Oil from Lukoil's Varandey port is shipped to Kirkenes in ice-classed tankers (left) and reloaded to normal oil-tankers transporting it to the European market. Photo: Thomas Nilsen

Sharp increase in Barents Sea petroleum shipments

Russia ships out more oil than ever through its Arctic ports. Total transport was up 92 percent last year.
January 19, 2016

Despite falling global oil prices, Russia’s export in 2015 increase by more than 10 percent to a total of 220,267 million tons.

Through the Barents Sea, where oil export over the last decade has varied between 10 to 12 million tons, 2015 saw a peak record, with export from oil-ports like Varandey, Murmansk and Arkhangelsk.

In total, more than 23 million tons of petroleum products were shipped through the Barents Sea last year, according to the overview from Vardø Bessel Traffic Service Centre. Located in Norway’s north easternmost town, the centre has a good overview of vessels sailing in and out of the Norwegian sector of the Barents Sea. Cargo statistics, including amount of oil, are shared from marine traffic authorities in northwestern Russia.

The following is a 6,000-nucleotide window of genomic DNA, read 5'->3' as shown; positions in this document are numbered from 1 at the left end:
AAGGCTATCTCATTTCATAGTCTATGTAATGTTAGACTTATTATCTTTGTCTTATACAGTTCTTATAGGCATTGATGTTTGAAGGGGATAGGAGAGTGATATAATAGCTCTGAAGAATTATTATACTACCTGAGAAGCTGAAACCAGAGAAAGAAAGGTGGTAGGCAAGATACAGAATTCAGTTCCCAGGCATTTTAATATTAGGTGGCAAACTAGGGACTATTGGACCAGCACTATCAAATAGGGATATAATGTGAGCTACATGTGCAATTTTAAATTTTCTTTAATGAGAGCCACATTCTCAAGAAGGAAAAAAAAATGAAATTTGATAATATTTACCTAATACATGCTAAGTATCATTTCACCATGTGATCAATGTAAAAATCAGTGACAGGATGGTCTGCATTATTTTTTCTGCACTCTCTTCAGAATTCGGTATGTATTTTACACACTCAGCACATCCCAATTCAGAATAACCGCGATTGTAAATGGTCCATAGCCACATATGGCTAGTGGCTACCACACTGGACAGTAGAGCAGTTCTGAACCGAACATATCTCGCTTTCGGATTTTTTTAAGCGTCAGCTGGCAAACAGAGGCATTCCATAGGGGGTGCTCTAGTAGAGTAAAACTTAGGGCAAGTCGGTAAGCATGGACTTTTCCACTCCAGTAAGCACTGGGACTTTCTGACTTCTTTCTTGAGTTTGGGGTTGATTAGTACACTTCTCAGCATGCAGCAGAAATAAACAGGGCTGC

Included in the 23 million tons of petroleum products are the liquid natural gas exported from Hammerfest LNG on the Norwegian coast of the Barents Sea.

Oil products exported from Murmansk are either reloaded from railway wagons coming to the port from fields in Western Siberia, or oil reloaded ship-to-ship in the Kola bay. POil shipments are also coming from Russia’s very first Arctic offshore field in production, the Prirazlomnoye. Some 700,000 tons were shipped from Prirazlomnoye in 2015.

Oil from Lukoil’s Varandey port in Nenets first sails in ice-classed vessel to the Norwegian port of Kirkenes where the oil is reloaded tankers bringing the oil further to the European markets. According to statistics published by PortNews, some 6,6 million tons of oil were exported from Varandey via Kirkenes in 2015.

Last week, Energy Minister, Aleksandr Novak, told Sputnik News that Russia has no plans to reduce its oil export in 2016 despite falling oil prices on the global market. Oil prices are no at its lowest since 2003, traded at $29 per barrel on Tuesday.

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